London - Consumer
electronics giant Hisense has become an official sponsor of the 2018
World Cup, becoming the second Chinese company to join hands with FIFA
as it looks for new sponsors after the scandals of the Sepp Blatter era.
Hisense, a television and white goods manufacturer, follows Chinese
conglomerate Wanda in becoming a sponsor of football's world governing
Hisense advertising will appear pitchside and on screens at the 2018
tournament in Russia, while its televisions will be the official TVs for
Hisense will also be associated with the Confederations Cup in Russia
this summer, FIFA said in its announcement on Thursday, which did not
reveal the sums of money involved.
Hisense also sponsored the Euro 2016 football championship in France
and is a backer of the Australian Open tennis Grand Slam in Melbourne.
"Over the years, Hisense has gained a lot of experience and seen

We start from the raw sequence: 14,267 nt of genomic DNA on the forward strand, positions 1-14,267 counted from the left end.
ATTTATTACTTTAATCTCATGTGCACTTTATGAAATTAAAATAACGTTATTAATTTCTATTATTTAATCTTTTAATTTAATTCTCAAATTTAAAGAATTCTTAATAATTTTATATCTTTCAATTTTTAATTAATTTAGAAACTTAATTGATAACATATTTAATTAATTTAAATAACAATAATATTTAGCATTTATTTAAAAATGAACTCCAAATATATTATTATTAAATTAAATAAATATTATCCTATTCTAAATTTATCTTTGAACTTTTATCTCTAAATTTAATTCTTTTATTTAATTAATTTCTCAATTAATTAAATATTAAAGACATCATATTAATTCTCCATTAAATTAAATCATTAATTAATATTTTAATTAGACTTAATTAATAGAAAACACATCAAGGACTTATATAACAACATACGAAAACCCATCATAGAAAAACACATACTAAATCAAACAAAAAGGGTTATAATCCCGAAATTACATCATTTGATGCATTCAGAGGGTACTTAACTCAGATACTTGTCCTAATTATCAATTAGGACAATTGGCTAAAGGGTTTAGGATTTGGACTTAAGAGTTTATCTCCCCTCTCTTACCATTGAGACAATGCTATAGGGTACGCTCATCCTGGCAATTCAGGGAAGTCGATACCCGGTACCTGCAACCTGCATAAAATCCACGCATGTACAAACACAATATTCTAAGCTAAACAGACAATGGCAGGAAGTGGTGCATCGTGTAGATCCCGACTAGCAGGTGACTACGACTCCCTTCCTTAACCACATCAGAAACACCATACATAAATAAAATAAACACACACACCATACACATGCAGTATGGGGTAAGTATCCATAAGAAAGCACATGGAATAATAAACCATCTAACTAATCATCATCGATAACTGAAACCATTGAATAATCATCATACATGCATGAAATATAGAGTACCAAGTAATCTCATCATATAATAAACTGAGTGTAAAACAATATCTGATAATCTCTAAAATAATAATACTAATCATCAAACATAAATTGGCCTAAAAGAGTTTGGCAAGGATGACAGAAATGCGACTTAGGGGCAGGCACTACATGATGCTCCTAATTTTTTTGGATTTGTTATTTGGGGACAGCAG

strong brand growth through sports sponsorships," group president Liu
Hongxin said in the FIFA statement.
"We are honoured to take on our biggest challenge yet, the 2018 FIFA
World Cup, and we believe that the competition will vastly improve
global awareness and economic value for Hisense as a truly international
Wanda last year became the first top-level sponsor signed by FIFA
following the departure of long-time leader Blatter, who has been banned
from football for six years for ethical abuses.
FIFA has been struggling to find new major sponsors since corruption scandals erupted in 2015.
Sony and Emirates Airlines quit as top-level sponsors after the 2014 World Cup, and were not immediately replaced.
Chinese companies, however, are indulging in a buying spree of global
sporting assets, including top football clubs, sponsorships and media
China's President Xi Xinping is keen to step up his country's
sporting power, particularly in football, with talk of a Chinese bid for
the 2026 World Cup.
FIFA makes about $5.5 billion in television and commercial deals
between each World Cup. It has set a revenue target of $5.65 billion for